Makemake, a dwarf planet far beyond Pluto in the Kuiper Belt, has a moon.
Imagery obtained by the Hubble Space Telescope detected the satellite last April, according to a recently published paper.
The moon, which has been temporarily catalogued as S/2015 (136472) 1 and nicknamed MK2, is about 100 miles in diameter. It was observed orbiting Makemake from a distance of about 13,000 miles.
MK2 probably orbits Makemake in an orientation that makes it difficult for astronomers to observe the moon.
“Our preliminary estimates show that the moon’s orbit seems to be edge-on, and that means that often when you look at the system you are going to miss the moon because it gets lost in the bright glare of Makemake,” Dr. Alex H. Parker, a planetary scientist at Southwest Research Institute in Boulder, Colo., said.
Parker led the team that analyzed the Hubble image of MK2.
One implication of the Makemakean moon’s discovery is an increased ability to measure Makemake’s mass and density.
To measure the dwarf planet’s mass, scientists will need to overcome the challenges inherent in observing MK2’s orbit. If they succeed in doing so, and because the distance from Earth to Makemake is already known, it would be possible to use the orbital period and the mean distance of MK2 from Makemake to determine Makemake’s mass.
To determine Makemake’s density, scientists must know its volume, which in turn requires knowledge of the dwarf planet’s diameter. Makemake’s diameter is about 1,500 kilometers.
Once the volume is determined, density can be calculated by dividing Makemake’s mass by its volume.
Astronomers used a camera on the Hubble Space Telescope to find MK2. That instrument, called Widefield Camera 3, is able to capture images across the radiation spectrum.
Widefield Camera 3 has a 16 megapixel capacity and can capture an image as large as 160 arcseconds by 160 arcseconds in size.
Makemake is the second-brightest object, after Pluto, in the Kuiper Belt and is, like Pluto, covered with methane ice.
The dwarf planet, which was discovered in 2005, is named for a deity that is worshiped by native people of Easter Island.
In addition to Makemake, there are four other dwarf planets in the solar system: Pluto, Eris, Haumea, and Ceres.
With the discovery of MK2, astronomers now know that all of the solar system’s dwarf planets have moons.
NASA has chosen three possible small objects in the region of space beyond Neptune that could serve as destinations for the New Horizons probe after it visits the dwarf planet Pluto.
The agency used the Hubble Space Telescope to select three Kuiper Belt objects, each only a tiny fraction the size of Pluto and ranging in size from 25-55 kilometers. All three KBOs are about one billion miles beyond Pluto.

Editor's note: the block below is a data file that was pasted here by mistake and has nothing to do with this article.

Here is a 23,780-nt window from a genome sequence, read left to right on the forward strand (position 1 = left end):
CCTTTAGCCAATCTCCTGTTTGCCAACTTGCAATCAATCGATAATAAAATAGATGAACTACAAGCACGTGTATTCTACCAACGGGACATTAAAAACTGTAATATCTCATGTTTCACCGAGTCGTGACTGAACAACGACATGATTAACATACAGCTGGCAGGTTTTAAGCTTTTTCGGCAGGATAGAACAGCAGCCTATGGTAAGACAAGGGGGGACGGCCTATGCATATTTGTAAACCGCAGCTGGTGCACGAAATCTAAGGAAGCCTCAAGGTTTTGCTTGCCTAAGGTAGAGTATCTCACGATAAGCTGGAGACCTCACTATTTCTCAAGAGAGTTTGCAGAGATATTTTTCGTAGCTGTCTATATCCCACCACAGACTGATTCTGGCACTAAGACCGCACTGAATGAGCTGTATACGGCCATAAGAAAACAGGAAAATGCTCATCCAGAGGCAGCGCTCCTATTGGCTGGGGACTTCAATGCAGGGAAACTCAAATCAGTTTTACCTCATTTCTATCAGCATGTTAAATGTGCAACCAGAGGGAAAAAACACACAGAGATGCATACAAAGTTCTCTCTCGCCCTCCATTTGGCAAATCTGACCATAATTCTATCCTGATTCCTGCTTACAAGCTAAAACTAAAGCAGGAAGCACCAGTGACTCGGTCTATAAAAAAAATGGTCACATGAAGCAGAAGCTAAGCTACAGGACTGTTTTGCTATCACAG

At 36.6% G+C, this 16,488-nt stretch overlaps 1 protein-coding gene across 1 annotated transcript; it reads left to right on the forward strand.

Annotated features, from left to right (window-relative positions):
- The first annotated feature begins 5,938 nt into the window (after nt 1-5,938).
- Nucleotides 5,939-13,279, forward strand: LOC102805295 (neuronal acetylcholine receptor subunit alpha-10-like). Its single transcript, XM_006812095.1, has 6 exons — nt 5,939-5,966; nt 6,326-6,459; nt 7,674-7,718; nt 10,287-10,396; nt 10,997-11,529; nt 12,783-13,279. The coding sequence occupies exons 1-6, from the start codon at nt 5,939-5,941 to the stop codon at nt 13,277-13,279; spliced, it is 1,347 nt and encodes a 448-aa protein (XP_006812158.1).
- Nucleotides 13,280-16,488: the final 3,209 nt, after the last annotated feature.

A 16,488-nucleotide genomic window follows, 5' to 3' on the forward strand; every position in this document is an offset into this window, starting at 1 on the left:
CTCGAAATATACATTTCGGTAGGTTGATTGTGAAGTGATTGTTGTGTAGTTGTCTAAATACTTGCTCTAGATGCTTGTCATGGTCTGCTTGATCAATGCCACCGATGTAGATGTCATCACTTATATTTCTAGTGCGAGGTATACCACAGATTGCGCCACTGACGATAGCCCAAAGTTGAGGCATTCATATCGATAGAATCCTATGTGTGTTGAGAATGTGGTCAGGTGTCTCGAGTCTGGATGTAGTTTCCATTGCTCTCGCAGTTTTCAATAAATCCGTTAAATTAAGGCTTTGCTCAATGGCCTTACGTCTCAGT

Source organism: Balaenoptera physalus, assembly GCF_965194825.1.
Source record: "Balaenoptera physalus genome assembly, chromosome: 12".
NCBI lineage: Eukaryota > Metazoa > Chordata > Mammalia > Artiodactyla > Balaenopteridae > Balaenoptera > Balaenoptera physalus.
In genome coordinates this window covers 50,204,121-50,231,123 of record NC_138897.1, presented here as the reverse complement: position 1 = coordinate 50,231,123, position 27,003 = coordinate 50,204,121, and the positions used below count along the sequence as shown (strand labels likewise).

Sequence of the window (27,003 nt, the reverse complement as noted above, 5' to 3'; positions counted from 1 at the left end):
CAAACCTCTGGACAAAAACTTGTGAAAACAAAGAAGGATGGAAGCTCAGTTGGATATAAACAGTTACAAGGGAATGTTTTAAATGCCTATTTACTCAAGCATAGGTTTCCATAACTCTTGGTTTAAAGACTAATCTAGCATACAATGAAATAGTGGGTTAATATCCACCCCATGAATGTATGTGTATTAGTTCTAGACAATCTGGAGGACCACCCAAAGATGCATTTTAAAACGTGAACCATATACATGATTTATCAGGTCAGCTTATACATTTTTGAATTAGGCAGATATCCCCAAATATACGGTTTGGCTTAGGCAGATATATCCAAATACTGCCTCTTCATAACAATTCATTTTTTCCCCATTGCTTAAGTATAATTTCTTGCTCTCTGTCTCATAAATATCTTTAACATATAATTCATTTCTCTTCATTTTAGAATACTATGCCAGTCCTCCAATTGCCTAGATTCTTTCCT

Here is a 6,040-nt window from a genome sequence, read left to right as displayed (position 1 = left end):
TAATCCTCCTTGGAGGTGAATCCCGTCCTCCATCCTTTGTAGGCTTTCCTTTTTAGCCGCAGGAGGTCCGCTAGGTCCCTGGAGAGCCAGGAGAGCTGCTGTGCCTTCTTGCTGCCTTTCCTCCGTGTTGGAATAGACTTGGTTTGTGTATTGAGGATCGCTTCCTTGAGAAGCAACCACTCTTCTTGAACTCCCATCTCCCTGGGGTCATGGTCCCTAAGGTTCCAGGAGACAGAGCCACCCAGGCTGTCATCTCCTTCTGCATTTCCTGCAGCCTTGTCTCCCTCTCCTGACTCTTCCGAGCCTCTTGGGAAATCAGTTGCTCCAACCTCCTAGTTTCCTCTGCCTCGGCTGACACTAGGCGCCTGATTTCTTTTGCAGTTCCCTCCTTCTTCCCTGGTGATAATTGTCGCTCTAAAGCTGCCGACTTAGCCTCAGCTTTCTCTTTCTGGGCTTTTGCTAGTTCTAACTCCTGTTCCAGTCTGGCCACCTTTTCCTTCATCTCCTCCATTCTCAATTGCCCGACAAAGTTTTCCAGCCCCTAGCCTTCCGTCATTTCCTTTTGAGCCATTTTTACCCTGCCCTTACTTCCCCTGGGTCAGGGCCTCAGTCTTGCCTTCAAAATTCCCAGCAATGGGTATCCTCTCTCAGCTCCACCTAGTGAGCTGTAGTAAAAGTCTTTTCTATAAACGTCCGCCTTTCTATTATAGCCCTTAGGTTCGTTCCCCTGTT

New Horizons will visit the Pluto system next summer. After doing so, the spacecraft will continue to travel deeper into the farthest reaches of the solar system, where objects have remained frozen since the formation of the planets and dwarf planets billions of years ago.
New Horizons was launched on Jan. 19, 2006. By the time it reaches the three potential KBOs found by the Hubble Space Telescope, it will have traveled about four billion miles from the sun.
The New Horizons spacecraft won’t arrive in the vicinity of Pluto until 2015, but it is close enough now to obtain images of some Kuiper Belt objects.
NASA has released images of Charon, Pluto’s largest moon, taken by New Horizons earlier this month. The images of Charon are somewhat fuzzy because the spacecraft is still about 550 million miles (900 million kilometers) away from Pluto, which is farther away from the dwarf planet than Earth is from Jupiter. From the perspective of the spacecraft, Charon’s location is about 0.01 degrees from Pluto.
Nevertheless, the detail they provide about Charon is a significant improvement over that obtained from Earth-based observation.
“The image itself might not look very impressive to the untrained eye, but compared to the discovery images of Charon from Earth, these ‘discovery’ images from New Horizons look great!”, Hal Weaver, a New Horizons project scientist affiliated with The Johns Hopkins University Applied Physics Laboratory said. “We’re very excited to see Pluto and Charon as separate objects for the first time from New Horizons.”
The photographs were obtained by the spacecraft’s Long Range Reconnaissance Imager in less than one second.
Charon is not Pluto’s only satellite. However, the images obtained by LORRI (an acronym for New Horizons’ photographic apparatus) indicate just how tiny the other moons of Pluto are. Pluto is about 2,300 kilometers across and Charon is about half that large (1,200 kilometers). None of the other moons of Pluto exceed about 170 kilometers across. Some may be as small as 10 kilometers (that’s about 6.2 miles) across!
This composite image of Charon is an amalgamation of six images. Pluto is the bright object near the center of the frame, while Charon is the dimmer object to the upper left of Pluto. Image courtesy NASA/Johns Hopkins University Applied Physics Laboratory/Southwest Research Institute.
New Horizons is beyond the orbit of Uranus and is traveling at a velocity of about 15 kilometers per second. That’s about 32,000 miles per hour! Despite that amazing speed, the spacecraft won’t arrive at Pluto until July 2015. By the time it gets there it will have been traveling in the cosmos for about nine and one-half years.
If that causes you to wonder just how big the solar system is, it should. Think of it this way: the solar system is so enormous that even the two Voyager spacecraft that were launched 36 years ago, which are still moving as fast as New Horizons is, have not yet left it.